Have you ever thought, “I wish I could react to this tweet with a laughing face or a mad face emoji?” Me neither, but as the social media giant continues to change everything about itself, this might just happen. Twitter is reportedly working on a new feature where its users will be able to express themselves in Facebook-style emojis.
The company has been conducting surveys among its uusersfor the ppastone month to see what kind of emojis they would want to use for reacting to tweets. The survey proposes reaction emojis, like the heart (like), laughing face with tears (funny), thinking face (interesting), and crying face (sad), among others, asking them to pick five reactions out of over 20 options that they would like to see on Twitter.
It works exactly like Facebook, which lets you react to a post with a number of different emojis.
Do you remember the uproar when Twitter had replaced the stars icon (the “favorites” feature) with the hearts icon (the “likes” feature) in 2015? Yeah, we aren’t really sure if the public will be happy about the new emoji reactions, but who can predict the internet?
“We’re exploring additional ways for people to express themselves in conversations happening on Twitter,” a Twitter spokesperson told TechCrunch. They also said that the emojis would not replace the current “heart” button but would rather exist alongside it.
The set of emojis in the survey varies between the users. This is done so that Twitter can get more feedback and lock on to the most popular emojis among its user base.
Twitter said that the work it is doing in the space of reactions is exploratory — it is running this survey since the company is thinking about ways people could add more nuance to the conversations they’re having, and how, by doing so, readers would be able to better understand the additional context around those conversations.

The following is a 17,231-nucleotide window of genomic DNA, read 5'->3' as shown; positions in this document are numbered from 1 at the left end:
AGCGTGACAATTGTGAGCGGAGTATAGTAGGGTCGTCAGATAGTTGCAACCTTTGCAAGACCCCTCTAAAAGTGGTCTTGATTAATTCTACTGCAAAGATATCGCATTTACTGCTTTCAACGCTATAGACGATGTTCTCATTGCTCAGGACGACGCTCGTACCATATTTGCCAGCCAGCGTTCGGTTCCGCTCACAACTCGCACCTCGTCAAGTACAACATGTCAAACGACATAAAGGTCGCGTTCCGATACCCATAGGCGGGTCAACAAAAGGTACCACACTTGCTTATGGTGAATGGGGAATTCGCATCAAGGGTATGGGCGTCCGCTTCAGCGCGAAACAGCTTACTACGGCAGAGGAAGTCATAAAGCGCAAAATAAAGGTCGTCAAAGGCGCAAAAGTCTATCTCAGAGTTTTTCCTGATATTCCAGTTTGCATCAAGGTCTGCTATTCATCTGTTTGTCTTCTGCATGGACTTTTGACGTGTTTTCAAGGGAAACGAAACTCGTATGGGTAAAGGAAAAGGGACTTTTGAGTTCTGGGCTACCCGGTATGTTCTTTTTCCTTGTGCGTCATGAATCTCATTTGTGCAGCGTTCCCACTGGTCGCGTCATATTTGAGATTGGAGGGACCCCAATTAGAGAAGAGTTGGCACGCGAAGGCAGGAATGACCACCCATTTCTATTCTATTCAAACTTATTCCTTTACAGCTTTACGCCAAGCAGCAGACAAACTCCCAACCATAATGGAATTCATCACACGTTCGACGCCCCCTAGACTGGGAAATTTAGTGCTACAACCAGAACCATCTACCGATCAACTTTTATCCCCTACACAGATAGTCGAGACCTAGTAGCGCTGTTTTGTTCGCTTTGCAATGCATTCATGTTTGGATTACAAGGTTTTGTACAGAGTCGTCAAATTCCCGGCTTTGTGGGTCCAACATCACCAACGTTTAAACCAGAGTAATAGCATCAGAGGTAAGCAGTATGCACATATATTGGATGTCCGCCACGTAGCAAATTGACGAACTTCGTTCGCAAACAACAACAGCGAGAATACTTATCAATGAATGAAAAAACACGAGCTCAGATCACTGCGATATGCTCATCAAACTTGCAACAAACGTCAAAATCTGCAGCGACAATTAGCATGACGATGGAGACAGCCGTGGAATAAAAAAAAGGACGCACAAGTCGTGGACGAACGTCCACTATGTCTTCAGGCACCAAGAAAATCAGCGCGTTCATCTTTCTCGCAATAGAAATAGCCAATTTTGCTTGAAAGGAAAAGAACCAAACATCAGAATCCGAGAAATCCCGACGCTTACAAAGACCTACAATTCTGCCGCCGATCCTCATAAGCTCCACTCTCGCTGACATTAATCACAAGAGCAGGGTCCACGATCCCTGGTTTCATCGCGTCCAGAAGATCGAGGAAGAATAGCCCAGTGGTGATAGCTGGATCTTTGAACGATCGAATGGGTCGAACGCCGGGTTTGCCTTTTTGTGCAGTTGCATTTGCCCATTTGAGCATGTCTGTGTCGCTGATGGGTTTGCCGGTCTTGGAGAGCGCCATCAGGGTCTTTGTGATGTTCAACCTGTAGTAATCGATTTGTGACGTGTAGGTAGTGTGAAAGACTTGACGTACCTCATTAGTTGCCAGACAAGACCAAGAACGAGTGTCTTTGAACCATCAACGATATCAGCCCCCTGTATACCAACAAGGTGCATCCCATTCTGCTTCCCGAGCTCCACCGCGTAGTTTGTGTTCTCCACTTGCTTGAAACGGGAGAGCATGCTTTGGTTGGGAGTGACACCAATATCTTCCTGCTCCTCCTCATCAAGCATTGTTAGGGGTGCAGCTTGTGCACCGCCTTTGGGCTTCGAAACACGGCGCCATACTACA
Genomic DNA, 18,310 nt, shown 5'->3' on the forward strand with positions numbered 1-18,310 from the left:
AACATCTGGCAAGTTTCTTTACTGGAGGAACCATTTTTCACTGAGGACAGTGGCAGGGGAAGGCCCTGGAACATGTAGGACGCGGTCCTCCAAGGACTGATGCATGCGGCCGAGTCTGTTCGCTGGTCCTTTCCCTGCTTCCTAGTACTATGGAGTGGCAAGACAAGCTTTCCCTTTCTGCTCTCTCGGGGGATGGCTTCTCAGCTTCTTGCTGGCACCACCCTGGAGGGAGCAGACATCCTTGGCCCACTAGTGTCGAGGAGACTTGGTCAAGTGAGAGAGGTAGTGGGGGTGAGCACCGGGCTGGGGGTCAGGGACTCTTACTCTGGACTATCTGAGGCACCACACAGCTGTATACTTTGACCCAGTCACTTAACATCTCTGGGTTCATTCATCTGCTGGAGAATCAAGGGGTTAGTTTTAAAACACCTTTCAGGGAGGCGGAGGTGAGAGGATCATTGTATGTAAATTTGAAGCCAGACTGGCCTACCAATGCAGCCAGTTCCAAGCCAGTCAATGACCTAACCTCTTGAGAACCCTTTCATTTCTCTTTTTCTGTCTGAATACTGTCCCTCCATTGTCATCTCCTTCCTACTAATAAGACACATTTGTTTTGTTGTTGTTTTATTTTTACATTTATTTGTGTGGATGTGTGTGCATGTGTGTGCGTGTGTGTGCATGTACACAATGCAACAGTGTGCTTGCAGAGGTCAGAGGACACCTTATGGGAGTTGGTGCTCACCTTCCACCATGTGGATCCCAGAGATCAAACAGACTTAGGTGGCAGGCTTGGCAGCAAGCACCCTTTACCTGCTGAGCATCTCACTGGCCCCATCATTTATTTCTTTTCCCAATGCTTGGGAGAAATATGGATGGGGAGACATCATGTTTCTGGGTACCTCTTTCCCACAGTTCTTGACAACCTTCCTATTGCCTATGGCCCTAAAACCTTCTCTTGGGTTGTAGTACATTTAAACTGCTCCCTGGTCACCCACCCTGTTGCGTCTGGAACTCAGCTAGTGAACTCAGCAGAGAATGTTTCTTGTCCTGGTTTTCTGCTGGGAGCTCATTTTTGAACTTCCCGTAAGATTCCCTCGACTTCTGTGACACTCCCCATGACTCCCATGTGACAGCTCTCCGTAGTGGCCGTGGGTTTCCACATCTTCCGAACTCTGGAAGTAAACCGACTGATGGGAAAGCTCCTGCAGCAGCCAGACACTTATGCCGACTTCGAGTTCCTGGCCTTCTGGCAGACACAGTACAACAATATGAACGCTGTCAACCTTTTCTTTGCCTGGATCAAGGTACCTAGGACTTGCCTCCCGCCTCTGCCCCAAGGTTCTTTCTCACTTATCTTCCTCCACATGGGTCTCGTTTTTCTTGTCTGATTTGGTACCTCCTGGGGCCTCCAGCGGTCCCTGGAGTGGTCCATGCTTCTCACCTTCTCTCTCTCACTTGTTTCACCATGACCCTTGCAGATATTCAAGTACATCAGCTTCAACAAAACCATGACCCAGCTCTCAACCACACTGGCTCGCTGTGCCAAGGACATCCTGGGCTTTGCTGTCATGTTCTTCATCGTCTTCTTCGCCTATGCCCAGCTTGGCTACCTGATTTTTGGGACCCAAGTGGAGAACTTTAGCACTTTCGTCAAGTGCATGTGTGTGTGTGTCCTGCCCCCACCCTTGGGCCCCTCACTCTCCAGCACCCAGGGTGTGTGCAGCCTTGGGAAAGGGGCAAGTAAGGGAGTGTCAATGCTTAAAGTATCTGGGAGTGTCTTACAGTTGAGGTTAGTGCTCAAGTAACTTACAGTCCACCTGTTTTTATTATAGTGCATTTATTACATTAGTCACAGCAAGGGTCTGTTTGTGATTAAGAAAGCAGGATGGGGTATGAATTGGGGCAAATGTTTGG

Twitter’s research in emojis is still in its early stages, the spokesperson confirmed. The company’s design chief Dantley Davis, in a reply to a user who asked Twitter to test emoji reactions (like LinkedIn or Facebook) instead of just hearts, replied, “We’ll have something for you soon.”
If this is not enough, Twitter also unveiled a controversial move to include a general like or dislike ‘button’ for tweets with either a thumbs up or thumbs down, a “100” in either green or red to indicate “agree” or “disagree,” or a green up arrow icon or red down arrow icon, just like the upvote and downvote mechanisms in Reddit and Quora. The survey asked its users how they would want to take advantage of a downvote or dislike — whether they would use the reaction instead of replying to a tweet, or whether they would downvote irrelevant or offensive tweets, as well.
Twitter also asked its users how they would react to the downvote feature, especially if their own tweets were downvoted – whether they would be discouraged from tweeting in the future or take it as constructive feedback about their content.
The downvote feature is like a fire – while it could be employed judiciously against offensive and inappropriate tweets, it can have a far greater impact on how users engage on the platform. Nobody wants to have tweet something only to get it downvoted – not only is it discouraging, but it does not offer the luxury of anonymity, unlike Reddit. If there is not a proper system governing the downvote feature, it may become another measure of social media acceptance and popularity that will lead to undue stress.
Twitter is not exactly numero uno when it comes to implementing features that are demanded by users, but that has not stopped it from testing a host of new features like audio chatrooms, a Super Follow tool, and even a subscription tier that lets you undo tweets (still in testing). Recently, it acquihired Reshuffle-an API integration platform, to fast track the development process on new features.